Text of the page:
Monday, April 11, 2011

Fires, memoirs, and a new favorite saying

Authors are always told that the best way of selling books is word-of-mouth. Someone reads your book, likes it, and recommends it and so the network spreads. But it's an elusive thing. Shelf Awareness, a daily online report for booksellers, had a wonderful definition today. Word of mouth is the marriage of enthusiasm and anxiety. I'm adopting that as one of my favorite sayings.
I just read the Facebook page on the Fort Davis fire--heard yesterday from an author there who wanted to let friends and family know that he and his wife and their home are okay but friends on the east side of town lost their homes. There's something mystical/magical about being from that part of the state. The support and offers of donations, from clothes to horse feed, are amazing, as are the inquiries about specific individuals and areas. It's as if everyone in that Fort Davis/Alpine/Marathon triangle knows everyone else. It reinforces my positive feelings about Texas, just when they were having a bit of a hard time in view of the fact that we can now shoot feral hogs from helicopters--what happens when some gun-crazed idiot shoots a person by mistake? And soon we will be able to drive 85 mph on our highways because "Texans have a lot of ground to cover." I rarely admit President Nixon did much good, but he instituted the 55 mph speed limit that saved not only money but lives. Texas will shortly be the state with the highest speed limit in the nation. Such a distinction! And while on the subject of politics, the Facebook Fort Davis fires page says the governor and his office have been noticeably silent and absent from their tragedy.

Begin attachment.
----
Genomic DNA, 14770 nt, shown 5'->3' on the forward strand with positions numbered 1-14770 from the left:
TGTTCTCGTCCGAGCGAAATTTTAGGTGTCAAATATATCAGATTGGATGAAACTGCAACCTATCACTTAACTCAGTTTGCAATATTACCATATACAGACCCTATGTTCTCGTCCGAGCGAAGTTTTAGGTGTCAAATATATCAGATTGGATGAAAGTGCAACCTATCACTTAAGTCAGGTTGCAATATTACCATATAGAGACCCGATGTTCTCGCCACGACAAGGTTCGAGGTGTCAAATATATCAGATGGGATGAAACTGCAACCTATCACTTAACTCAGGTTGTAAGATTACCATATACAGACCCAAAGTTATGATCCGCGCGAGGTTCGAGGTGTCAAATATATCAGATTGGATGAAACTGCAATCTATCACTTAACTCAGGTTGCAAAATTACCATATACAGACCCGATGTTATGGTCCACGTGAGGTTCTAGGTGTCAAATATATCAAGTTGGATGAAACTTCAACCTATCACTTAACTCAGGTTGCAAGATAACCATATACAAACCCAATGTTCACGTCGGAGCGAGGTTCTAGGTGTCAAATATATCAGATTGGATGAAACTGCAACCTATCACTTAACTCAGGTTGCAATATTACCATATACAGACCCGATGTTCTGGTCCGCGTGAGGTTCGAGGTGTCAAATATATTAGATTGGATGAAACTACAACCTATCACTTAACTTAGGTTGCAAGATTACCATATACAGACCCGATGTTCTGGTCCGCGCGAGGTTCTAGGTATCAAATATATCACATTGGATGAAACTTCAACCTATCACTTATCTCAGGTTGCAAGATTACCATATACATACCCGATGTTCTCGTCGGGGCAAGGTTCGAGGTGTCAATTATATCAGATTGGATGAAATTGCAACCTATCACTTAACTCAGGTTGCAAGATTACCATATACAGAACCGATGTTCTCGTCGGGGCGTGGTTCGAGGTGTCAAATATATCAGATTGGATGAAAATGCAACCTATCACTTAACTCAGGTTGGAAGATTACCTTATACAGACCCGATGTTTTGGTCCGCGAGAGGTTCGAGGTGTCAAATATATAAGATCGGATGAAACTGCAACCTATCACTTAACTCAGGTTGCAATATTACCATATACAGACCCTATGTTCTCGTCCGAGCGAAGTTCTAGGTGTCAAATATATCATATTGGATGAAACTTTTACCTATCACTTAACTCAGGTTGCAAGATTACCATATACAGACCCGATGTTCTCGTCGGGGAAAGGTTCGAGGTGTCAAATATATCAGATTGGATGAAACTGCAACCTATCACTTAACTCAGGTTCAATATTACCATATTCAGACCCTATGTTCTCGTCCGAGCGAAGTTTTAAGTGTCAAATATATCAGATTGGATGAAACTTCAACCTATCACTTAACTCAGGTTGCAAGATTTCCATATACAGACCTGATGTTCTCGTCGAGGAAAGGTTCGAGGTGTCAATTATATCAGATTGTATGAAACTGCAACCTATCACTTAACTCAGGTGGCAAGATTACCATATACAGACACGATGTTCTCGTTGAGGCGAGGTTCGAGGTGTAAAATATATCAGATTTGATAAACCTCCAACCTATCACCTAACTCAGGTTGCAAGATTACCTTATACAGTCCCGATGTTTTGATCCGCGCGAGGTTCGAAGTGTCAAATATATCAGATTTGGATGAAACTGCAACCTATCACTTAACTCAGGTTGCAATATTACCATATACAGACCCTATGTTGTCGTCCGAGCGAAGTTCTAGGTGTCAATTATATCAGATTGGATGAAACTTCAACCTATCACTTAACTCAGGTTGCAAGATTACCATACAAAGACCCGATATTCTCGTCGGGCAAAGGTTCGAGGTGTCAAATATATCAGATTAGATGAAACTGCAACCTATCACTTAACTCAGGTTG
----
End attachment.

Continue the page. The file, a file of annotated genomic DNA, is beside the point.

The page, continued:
Memoir class at TCU Human Resources today. In the past this class has been difficult--it's hard to take an hour out of your work day, switch gears and think memoir instead of work. But we had a delightful, hilarious time today. When we prodded the three who presented, stories behind their stories came pouring out. They'd written the surface, and I think they see the difference now. One participant was reluctant to reveal some of the negatives in her family story, but I insisted that if you don't write it all as it happened history will be whitewashed. Not a good thing. We laughed, we joked, we had a good time and yet I think we got serious work done. I came away feeling good about the class. (Oops, I started to write very good--after I just lectured them today about very being a weak intensifier that means nothing!)

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